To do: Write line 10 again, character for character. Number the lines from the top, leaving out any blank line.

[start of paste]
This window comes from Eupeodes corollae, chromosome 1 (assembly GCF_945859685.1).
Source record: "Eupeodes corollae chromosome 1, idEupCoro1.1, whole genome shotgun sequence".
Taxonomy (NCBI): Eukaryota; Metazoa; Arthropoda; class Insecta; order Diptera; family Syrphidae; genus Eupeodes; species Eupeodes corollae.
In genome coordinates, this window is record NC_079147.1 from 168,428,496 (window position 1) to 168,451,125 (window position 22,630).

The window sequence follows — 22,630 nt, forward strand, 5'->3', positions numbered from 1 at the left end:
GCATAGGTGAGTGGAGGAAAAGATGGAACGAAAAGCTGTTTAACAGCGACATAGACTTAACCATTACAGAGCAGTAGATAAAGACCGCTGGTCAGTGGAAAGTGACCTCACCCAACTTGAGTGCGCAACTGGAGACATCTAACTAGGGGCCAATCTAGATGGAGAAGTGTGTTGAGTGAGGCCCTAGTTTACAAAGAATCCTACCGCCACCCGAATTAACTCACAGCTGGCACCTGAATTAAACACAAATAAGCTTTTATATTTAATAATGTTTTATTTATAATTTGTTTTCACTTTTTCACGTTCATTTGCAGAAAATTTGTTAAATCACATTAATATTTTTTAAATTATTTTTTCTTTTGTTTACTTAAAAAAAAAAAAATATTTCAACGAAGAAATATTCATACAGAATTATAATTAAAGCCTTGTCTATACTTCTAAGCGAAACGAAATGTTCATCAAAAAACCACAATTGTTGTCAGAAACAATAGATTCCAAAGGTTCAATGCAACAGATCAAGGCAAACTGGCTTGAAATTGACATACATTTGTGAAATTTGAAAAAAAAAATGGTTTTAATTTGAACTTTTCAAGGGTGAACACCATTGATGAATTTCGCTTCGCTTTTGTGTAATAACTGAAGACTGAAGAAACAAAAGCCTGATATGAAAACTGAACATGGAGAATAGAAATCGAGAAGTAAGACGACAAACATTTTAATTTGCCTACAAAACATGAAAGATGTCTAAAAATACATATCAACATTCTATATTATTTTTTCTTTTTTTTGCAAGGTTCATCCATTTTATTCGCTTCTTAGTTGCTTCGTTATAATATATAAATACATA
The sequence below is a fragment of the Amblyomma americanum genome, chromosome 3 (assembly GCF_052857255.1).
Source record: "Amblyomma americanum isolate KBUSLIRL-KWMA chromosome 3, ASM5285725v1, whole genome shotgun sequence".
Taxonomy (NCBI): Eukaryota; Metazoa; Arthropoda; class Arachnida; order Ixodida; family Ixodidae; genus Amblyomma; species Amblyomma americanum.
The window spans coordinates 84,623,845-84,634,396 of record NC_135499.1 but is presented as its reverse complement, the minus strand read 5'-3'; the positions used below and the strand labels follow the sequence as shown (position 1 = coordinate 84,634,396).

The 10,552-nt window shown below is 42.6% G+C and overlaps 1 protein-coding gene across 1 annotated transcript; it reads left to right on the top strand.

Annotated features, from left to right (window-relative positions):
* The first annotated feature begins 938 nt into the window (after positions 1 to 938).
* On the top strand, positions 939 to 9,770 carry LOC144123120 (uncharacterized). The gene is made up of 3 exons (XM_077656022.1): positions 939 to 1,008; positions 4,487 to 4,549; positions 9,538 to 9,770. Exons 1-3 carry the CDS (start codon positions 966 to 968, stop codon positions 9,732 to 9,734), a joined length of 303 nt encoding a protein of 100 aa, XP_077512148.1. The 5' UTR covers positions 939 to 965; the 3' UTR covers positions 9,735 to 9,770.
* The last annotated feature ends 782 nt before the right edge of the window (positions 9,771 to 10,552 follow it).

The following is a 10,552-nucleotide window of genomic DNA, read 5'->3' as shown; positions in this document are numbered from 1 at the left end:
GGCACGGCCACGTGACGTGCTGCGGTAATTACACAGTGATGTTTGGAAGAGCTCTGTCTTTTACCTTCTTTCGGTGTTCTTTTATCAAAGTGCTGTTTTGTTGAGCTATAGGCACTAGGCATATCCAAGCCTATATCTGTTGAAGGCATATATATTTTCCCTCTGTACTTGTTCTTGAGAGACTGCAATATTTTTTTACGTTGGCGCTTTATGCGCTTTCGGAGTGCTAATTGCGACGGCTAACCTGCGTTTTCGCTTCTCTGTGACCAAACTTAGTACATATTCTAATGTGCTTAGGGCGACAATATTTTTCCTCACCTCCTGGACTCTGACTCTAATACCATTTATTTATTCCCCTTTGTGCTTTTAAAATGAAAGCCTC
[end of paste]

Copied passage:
The window spans coordinates 84,623,845-84,634,396 of record NC_135499.1 but is presented as its reverse complement, the minus strand read 5'-3'; the positions used below and the strand labels follow the sequence as shown (position 1 = coordinate 84,634,396).